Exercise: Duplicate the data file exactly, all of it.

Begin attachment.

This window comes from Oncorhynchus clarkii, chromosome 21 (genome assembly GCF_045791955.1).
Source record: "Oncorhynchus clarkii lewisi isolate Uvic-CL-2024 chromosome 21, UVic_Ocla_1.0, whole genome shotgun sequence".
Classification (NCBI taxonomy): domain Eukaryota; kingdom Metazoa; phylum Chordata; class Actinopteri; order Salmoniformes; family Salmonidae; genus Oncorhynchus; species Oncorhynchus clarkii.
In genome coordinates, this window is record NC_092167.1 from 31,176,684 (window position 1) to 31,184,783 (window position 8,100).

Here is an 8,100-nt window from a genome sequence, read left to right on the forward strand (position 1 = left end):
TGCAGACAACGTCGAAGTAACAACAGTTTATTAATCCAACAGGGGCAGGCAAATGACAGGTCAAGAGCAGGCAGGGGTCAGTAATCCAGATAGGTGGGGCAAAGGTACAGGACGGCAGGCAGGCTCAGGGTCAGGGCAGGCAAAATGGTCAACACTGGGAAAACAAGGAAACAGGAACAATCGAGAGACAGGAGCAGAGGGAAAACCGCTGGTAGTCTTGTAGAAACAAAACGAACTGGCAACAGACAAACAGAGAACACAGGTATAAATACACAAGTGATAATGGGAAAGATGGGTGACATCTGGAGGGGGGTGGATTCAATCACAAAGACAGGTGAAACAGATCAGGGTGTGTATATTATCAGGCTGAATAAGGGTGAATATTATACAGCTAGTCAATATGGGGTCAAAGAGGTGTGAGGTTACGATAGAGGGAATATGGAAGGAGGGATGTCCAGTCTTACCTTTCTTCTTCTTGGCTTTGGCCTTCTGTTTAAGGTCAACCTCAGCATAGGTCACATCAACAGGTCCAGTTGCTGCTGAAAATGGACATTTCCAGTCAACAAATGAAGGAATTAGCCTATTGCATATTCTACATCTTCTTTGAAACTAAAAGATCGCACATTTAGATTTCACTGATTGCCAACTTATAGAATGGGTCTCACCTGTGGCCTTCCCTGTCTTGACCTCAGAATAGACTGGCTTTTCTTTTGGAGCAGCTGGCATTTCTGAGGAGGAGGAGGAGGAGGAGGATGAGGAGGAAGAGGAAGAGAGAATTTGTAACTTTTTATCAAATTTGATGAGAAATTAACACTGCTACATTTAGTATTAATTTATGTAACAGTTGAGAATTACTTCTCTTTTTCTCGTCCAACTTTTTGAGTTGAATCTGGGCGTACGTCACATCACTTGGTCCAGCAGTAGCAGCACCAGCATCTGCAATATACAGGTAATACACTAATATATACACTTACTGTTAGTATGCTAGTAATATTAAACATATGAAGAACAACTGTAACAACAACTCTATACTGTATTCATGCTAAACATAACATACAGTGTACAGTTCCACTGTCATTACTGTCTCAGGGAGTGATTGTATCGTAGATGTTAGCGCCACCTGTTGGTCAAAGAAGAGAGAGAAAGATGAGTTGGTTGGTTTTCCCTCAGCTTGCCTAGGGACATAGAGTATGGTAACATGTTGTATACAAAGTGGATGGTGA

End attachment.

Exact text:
This window comes from Oncorhynchus clarkii, chromosome 21 (genome assembly GCF_045791955.1).
Source record: "Oncorhynchus clarkii lewisi isolate Uvic-CL-2024 chromosome 21, UVic_Ocla_1.0, whole genome shotgun sequence".
Classification (NCBI taxonomy): domain Eukaryota; kingdom Metazoa; phylum Chordata; class Actinopteri; order Salmoniformes; family Salmonidae; genus Oncorhynchus; species Oncorhynchus clarkii.
In genome coordinates, this window is record NC_092167.1 from 31,176,684 (window position 1) to 31,184,783 (window position 8,100).

Here is an 8,100-nt window from a genome sequence, read left to right on the forward strand (position 1 = left end):
TGCAGACAACGTCGAAGTAACAACAGTTTATTAATCCAACAGGGGCAGGCAAATGACAGGTCAAGAGCAGGCAGGGGTCAGTAATCCAGATAGGTGGGGCAAAGGTACAGGACGGCAGGCAGGCTCAGGGTCAGGGCAGGCAAAATGGTCAACACTGGGAAAACAAGGAAACAGGAACAATCGAGAGACAGGAGCAGAGGGAAAACCGCTGGTAGTCTTGTAGAAACAAAACGAACTGGCAACAGACAAACAGAGAACACAGGTATAAATACACAAGTGATAATGGGAAAGATGGGTGACATCTGGAGGGGGGTGGATTCAATCACAAAGACAGGTGAAACAGATCAGGGTGTGTATATTATCAGGCTGAATAAGGGTGAATATTATACAGCTAGTCAATATGGGGTCAAAGAGGTGTGAGGTTACGATAGAGGGAATATGGAAGGAGGGATGTCCAGTCTTACCTTTCTTCTTCTTGGCTTTGGCCTTCTGTTTAAGGTCAACCTCAGCATAGGTCACATCAACAGGTCCAGTTGCTGCTGAAAATGGACATTTCCAGTCAACAAATGAAGGAATTAGCCTATTGCATATTCTACATCTTCTTTGAAACTAAAAGATCGCACATTTAGATTTCACTGATTGCCAACTTATAGAATGGGTCTCACCTGTGGCCTTCCCTGTCTTGACCTCAGAATAGACTGGCTTTTCTTTTGGAGCAGCTGGCATTTCTGAGGAGGAGGAGGAGGAGGAGGATGAGGAGGAAGAGGAAGAGAGAATTTGTAACTTTTTATCAAATTTGATGAGAAATTAACACTGCTACATTTAGTATTAATTTATGTAACAGTTGAGAATTACTTCTCTTTTTCTCGTCCAACTTTTTGAGTTGAATCTGGGCGTACGTCACATCACTTGGTCCAGCAGTAGCAGCACCAGCATCTGCAATATACAGGTAATACACTAATATATACACTTACTGTTAGTATGCTAGTAATATTAAACATATGAAGAACAACTGTAACAACAACTCTATACTGTATTCATGCTAAACATAACATACAGTGTACAGTTCCACTGTCATTACTGTCTCAGGGAGTGATTGTATCGTAGATGTTAGCGCCACCTGTTGGTCAAAGAAGAGAGAGAAAGATGAGTTGGTTGGTTTTCCCTCAGCTTGCCTAGGGACATAGAGTATGGTAACATGTTGTATACAAAGTGGATGGTGA